and after being employed for two or three years the howitzers showed some
major faults : in particular during the return in battery, the compressors
let flee air and after 4-5 shots they broke down, forcing some pieces to
interrupt firing. On 26 November 1904 the Artillery Committee examined the
howitzers, suggested some improvements and subsequently commanded to
Schneider the accessories required to modernize them on the basis of the Bulgarian plan. They were built in
The improvements introduced were :
– the replacement of the air brakes with hydro-pneumatic ones, that prevented the leak of the air;
– the introduction of special gears for small lateral correction, that enabled to fire more easily and rapidly;
– the adoption of dual sights equipped with goniometers, that enabled to aim easily from covered positions;
– the introduction of elevating gears that enabled to put the barrel in horizontal position rapidly, when the howitzer was loaded;
– the addition of a movable trail spade and of devices to fixe the howitzer during the march and joint the traversing lever with the carriage trail.
In 1907, when the howitzers were finally fully upgraded, the fortress battalions carried several drills to test the weapons and train the troops. On the basis of the lessons learned, further improvements were introduced, this time to the 120mm siege guns. In order to increase their field of fire, an extension was added on the right or on the left side of the firing platforms. In addition to protect the guns and the crews from the shrapnel bullets they were covered and surrounded by a shelter, the so-called “veranda”, that proved to be very effective during the siege of Odrin.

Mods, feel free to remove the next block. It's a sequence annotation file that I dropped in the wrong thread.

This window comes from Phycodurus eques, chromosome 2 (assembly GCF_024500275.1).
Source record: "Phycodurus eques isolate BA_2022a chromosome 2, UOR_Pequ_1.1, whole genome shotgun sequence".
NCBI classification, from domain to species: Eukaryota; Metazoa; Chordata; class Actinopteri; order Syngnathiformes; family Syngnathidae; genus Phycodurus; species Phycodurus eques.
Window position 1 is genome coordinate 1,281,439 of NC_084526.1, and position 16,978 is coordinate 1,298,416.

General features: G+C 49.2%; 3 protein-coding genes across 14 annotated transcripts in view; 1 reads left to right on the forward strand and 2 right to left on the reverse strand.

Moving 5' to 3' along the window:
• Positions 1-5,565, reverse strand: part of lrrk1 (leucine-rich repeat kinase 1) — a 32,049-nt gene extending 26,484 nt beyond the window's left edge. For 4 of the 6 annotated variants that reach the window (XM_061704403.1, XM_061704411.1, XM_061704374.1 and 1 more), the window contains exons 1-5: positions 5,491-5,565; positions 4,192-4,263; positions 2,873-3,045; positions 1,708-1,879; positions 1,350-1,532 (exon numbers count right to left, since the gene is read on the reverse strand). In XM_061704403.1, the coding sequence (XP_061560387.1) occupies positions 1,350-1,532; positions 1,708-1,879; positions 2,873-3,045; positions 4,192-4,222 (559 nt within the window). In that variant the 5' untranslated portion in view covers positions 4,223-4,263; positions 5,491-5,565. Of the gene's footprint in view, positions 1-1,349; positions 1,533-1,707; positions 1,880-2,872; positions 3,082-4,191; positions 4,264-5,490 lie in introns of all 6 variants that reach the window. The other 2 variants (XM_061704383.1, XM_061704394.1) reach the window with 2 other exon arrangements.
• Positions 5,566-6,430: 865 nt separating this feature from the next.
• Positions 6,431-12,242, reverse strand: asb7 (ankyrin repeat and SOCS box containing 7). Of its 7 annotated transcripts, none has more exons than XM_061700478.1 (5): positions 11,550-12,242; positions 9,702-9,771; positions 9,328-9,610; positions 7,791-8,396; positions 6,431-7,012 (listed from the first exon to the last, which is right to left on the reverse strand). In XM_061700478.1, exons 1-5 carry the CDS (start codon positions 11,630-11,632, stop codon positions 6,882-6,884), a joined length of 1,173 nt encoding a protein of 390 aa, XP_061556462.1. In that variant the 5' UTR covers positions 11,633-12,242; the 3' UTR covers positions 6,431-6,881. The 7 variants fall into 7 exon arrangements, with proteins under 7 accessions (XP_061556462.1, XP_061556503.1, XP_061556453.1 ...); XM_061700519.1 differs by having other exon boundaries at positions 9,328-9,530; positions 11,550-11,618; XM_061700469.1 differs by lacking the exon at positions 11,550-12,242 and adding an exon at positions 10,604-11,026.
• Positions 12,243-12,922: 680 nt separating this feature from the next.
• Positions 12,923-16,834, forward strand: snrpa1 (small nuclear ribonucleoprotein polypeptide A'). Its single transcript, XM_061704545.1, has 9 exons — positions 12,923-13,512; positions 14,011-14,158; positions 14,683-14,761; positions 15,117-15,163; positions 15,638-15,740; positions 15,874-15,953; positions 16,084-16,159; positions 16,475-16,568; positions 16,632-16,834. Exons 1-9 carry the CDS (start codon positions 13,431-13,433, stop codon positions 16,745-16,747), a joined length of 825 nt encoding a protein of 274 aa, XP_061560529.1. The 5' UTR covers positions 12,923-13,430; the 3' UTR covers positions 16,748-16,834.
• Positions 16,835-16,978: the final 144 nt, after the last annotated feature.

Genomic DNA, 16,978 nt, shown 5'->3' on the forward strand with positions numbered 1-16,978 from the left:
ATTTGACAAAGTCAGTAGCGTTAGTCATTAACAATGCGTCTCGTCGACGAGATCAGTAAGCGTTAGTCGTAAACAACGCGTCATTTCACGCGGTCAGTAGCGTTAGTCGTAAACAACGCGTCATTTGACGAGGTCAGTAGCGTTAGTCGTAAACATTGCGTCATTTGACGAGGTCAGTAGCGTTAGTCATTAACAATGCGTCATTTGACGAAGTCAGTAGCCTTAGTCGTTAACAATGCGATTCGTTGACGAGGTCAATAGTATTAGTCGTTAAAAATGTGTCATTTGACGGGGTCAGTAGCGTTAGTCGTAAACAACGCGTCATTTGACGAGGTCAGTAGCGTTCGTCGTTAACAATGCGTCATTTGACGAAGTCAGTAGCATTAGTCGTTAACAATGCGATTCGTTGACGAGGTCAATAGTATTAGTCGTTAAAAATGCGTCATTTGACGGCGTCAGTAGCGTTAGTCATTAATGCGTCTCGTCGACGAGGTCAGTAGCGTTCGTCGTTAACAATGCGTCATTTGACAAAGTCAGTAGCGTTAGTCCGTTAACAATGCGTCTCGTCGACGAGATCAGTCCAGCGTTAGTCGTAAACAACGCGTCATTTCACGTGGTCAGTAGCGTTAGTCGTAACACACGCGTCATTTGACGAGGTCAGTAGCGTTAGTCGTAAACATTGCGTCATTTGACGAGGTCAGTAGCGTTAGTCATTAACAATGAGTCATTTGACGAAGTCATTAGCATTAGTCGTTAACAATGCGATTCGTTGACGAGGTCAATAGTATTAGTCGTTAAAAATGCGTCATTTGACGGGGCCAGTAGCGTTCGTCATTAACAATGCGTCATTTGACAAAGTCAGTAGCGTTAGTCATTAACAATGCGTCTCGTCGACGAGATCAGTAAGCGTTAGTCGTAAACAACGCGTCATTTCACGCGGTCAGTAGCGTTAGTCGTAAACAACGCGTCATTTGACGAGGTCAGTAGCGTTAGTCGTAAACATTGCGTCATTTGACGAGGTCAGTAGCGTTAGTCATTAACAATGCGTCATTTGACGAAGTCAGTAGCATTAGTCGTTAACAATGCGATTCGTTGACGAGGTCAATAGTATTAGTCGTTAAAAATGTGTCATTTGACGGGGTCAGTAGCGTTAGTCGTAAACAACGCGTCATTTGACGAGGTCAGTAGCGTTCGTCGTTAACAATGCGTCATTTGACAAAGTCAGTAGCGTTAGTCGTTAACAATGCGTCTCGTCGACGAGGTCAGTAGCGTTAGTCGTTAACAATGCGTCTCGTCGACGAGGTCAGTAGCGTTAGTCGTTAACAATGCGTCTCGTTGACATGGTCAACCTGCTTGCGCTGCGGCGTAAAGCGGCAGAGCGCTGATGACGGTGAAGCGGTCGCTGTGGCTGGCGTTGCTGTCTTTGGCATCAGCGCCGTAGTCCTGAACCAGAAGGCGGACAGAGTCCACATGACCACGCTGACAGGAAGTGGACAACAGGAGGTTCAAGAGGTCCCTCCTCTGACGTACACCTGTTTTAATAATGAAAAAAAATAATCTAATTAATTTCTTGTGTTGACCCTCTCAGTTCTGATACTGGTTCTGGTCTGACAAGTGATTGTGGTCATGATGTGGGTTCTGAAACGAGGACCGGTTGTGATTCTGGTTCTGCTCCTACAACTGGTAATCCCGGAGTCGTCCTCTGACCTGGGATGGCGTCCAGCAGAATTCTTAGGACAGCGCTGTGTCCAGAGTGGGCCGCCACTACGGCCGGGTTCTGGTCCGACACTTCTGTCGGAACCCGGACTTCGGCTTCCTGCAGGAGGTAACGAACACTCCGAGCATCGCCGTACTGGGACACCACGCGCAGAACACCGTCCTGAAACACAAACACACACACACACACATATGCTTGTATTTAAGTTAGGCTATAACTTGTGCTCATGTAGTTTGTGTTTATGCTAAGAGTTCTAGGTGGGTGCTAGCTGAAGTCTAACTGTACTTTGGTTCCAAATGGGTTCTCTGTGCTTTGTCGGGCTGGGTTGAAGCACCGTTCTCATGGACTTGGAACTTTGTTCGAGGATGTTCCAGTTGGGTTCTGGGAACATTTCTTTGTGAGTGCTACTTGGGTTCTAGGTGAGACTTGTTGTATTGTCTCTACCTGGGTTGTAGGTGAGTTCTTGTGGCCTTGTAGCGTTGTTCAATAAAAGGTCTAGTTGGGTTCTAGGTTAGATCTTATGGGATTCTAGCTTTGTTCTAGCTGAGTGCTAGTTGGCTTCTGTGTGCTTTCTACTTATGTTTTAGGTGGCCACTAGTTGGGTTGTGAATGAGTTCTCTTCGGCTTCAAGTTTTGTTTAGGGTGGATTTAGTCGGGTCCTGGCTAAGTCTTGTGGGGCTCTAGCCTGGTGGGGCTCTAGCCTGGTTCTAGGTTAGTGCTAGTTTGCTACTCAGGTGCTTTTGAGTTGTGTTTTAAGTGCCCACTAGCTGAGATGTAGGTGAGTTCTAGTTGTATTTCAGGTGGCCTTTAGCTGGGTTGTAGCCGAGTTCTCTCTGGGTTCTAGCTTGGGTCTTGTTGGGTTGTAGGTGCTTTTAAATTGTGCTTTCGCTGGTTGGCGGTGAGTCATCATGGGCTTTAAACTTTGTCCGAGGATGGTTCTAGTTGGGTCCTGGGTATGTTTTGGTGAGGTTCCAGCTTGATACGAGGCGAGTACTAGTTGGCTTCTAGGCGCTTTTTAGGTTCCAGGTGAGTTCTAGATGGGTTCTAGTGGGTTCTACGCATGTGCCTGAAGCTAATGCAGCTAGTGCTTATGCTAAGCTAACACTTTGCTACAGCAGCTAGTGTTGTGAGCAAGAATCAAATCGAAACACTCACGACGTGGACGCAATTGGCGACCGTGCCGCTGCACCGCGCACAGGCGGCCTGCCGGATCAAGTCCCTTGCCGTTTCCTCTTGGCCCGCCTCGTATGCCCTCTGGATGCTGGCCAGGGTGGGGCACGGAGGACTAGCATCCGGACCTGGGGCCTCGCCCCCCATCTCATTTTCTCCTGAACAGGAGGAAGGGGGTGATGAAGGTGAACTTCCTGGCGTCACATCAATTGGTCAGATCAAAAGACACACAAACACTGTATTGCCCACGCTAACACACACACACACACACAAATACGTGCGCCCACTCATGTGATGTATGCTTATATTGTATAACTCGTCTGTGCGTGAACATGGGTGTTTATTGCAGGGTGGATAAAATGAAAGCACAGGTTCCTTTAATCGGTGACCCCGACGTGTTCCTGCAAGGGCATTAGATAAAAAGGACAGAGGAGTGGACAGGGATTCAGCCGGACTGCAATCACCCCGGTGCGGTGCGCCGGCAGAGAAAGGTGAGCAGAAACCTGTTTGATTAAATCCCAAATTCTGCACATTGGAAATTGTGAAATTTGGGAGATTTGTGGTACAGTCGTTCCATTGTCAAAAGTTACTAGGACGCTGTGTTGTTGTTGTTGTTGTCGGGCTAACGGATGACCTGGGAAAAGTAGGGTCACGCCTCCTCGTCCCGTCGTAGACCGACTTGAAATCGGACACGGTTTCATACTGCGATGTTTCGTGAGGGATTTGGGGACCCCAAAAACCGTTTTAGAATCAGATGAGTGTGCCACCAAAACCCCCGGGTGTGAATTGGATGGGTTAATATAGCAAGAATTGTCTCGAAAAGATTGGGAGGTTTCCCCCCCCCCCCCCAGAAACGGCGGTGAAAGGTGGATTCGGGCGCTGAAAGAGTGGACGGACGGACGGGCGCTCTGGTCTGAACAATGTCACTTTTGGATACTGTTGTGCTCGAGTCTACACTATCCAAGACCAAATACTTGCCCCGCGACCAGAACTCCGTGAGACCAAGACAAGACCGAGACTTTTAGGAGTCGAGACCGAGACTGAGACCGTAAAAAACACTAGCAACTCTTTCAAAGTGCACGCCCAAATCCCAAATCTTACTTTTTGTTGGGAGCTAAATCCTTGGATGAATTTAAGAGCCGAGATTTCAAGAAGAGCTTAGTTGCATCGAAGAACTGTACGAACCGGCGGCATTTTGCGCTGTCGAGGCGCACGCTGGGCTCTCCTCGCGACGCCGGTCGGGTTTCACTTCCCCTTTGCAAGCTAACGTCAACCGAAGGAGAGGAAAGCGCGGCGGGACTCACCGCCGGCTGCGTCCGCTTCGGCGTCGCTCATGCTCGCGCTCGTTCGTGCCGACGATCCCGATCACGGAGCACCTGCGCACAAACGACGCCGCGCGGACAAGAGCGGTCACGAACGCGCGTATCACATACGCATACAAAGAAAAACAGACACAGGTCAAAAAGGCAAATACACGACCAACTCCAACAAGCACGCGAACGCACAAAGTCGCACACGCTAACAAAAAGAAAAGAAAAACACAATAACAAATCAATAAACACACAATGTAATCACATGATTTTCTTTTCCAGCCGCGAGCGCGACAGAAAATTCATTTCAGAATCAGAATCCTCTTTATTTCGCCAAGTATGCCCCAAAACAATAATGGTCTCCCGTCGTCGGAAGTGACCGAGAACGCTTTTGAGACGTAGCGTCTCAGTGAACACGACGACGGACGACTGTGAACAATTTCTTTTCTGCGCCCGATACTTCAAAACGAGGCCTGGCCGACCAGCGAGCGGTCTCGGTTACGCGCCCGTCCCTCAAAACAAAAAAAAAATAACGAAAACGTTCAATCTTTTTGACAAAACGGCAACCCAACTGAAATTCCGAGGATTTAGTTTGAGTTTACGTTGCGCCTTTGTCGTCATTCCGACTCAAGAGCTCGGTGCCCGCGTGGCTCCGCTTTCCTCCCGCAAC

the beginning of the 20th Century the Bulgarian siege park could
field 109 artillery pieces, including the outdated Russian guns and mortars.
The general Staff intended to share the fortress guns among
To manage this threat, in 1906 the budget of the Bulgarian War Ministry assigned a considerable sum to increase the amount of the heavy artillery. Then the Artillery Inspection proposed to buy 24 – 150mm heavy and 48 – 120mm field howitzers, but the Chief of the General Staff, major general Radko Dimitriev thought more urgent to buy mountain guns instead of heavy howitzers. The purchase of field howitzers dragged on, because the French firm Schneider-Canet at that time had not 120mm howitzers and proposed a 105mm light howitzer. In 1911, after a long debate, the Bulgarian Government ordered 36 howitzers instead of 72, as originally planned.
In 1909 Major General Georgi Vazov published a Brief instruction on the operation and the attack against fortresses (Кратко упътване за действие против крепостите и атаката им), where he presented a detailed introduction to the siege warfare and to the gradual or regular attack to a fortress. Unfortunately his text did not penetrate into the Bulgarian Army, and was studied only by the Engineers, to whom it was mainly addressed.
In the spring
of 1911, lt.col. Stefan Slavchev, head of the Sofiyski Fortress Artillery Battalion,
gave some lectures on the vital
importance of the Odrin stronghold in a war against the
Unfortunately at the beginning of the Balkan War, nothing had been done to fulfil his plan. Also the request carried out jointly by the Artillery Inspection and the General Staff in 1910 to obtain funds to form a siege park composed of 300 modern artillery pieces was not accepted. To have an increase of its heavy artillery, the Bulgarian Army had to wait until the fall of Odrin in March 1913, when a large amount of fortress guns was captured and immediately adopted. Thus the major part of the fearful quick firing 150mm howitzers and 105mm guns of the Turkish Army became the top of Bulgarian Artillery.